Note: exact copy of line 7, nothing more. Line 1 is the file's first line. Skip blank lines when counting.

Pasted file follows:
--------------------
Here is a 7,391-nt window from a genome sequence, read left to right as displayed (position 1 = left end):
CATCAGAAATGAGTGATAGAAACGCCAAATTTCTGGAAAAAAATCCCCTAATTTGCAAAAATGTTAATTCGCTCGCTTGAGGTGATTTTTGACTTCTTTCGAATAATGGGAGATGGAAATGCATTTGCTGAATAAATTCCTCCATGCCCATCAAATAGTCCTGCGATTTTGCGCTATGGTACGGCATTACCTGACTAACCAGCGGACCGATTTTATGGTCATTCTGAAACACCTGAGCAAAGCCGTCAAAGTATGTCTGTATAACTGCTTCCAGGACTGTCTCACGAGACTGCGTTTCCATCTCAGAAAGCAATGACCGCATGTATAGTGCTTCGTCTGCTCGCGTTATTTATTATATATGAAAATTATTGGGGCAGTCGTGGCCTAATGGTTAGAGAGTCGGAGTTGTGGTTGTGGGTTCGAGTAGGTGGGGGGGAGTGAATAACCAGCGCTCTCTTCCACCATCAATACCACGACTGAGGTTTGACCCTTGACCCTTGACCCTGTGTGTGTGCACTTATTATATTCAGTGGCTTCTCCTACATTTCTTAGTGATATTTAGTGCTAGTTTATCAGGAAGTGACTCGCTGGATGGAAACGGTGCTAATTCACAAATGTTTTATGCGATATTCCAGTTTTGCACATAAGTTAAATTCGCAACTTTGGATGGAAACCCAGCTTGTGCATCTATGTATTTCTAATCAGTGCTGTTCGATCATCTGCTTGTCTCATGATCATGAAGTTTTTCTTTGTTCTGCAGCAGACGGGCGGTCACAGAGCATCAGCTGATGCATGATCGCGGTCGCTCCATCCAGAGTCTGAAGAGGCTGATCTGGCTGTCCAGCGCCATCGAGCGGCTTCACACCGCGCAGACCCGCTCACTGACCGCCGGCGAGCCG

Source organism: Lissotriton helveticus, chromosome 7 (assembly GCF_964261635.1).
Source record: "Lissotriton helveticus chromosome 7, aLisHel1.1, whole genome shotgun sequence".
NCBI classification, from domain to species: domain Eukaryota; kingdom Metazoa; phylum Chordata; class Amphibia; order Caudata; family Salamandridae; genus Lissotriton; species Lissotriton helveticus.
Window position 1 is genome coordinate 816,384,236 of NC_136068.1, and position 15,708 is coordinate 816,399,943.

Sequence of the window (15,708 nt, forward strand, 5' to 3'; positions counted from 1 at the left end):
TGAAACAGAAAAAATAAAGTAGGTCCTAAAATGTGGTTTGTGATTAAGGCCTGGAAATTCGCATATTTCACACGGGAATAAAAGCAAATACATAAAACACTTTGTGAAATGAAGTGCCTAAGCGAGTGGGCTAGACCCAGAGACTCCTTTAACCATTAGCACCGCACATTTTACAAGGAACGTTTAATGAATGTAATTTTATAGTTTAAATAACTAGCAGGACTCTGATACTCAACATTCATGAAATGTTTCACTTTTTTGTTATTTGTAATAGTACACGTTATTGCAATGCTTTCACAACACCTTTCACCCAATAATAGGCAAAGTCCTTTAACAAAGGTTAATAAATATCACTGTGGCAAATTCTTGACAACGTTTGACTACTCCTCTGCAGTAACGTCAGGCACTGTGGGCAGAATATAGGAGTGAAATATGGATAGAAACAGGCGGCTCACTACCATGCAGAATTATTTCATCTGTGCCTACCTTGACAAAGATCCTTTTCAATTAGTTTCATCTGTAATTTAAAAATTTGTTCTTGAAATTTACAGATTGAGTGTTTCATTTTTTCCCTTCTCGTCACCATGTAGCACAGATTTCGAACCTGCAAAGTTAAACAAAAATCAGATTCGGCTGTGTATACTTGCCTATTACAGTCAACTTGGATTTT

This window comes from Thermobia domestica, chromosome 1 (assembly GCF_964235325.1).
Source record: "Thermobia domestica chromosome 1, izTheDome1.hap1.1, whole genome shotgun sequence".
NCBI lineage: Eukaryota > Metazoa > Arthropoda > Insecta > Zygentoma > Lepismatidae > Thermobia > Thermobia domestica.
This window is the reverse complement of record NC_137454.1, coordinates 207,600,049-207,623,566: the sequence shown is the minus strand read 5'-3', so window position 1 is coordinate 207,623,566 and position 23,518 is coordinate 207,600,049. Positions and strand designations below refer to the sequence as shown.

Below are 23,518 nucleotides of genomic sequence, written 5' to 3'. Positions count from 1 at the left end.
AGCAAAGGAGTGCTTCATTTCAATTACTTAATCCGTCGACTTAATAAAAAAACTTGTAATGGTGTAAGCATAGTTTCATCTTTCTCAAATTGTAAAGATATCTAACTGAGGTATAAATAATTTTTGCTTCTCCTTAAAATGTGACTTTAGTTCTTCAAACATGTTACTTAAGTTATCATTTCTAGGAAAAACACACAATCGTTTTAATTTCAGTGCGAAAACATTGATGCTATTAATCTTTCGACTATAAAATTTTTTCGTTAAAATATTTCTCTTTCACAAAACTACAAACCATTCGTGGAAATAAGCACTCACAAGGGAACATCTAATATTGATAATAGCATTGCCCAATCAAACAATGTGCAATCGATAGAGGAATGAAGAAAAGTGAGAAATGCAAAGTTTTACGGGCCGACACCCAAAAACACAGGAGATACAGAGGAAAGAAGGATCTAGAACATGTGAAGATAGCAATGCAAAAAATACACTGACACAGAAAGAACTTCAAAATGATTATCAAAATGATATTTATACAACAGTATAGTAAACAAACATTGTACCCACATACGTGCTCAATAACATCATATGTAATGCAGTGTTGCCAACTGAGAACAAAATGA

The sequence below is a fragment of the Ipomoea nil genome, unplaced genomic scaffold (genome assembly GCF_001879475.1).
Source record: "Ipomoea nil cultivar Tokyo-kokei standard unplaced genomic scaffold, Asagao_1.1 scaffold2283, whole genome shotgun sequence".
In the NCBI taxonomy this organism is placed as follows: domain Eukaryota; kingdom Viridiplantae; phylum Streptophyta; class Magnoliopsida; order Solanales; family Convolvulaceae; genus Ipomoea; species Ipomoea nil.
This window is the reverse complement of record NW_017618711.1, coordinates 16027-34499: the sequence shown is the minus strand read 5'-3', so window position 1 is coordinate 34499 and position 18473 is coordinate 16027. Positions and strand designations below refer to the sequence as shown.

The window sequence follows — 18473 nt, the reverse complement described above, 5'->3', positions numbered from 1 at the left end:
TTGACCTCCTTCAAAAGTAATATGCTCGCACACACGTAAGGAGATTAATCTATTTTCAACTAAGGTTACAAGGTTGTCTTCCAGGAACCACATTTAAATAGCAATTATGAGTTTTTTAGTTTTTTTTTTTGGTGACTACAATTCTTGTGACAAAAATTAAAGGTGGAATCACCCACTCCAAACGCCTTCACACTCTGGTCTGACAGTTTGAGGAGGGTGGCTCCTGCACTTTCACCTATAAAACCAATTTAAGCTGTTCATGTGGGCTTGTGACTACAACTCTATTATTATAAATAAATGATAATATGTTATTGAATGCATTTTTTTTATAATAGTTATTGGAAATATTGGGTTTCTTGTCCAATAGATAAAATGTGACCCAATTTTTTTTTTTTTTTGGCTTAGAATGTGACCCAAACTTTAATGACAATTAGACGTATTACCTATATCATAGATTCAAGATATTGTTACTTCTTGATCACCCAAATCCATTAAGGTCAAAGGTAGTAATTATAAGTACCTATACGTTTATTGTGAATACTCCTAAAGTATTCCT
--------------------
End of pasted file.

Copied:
Sequence of the window (15,708 nt, forward strand, 5' to 3'; positions counted from 1 at the left end):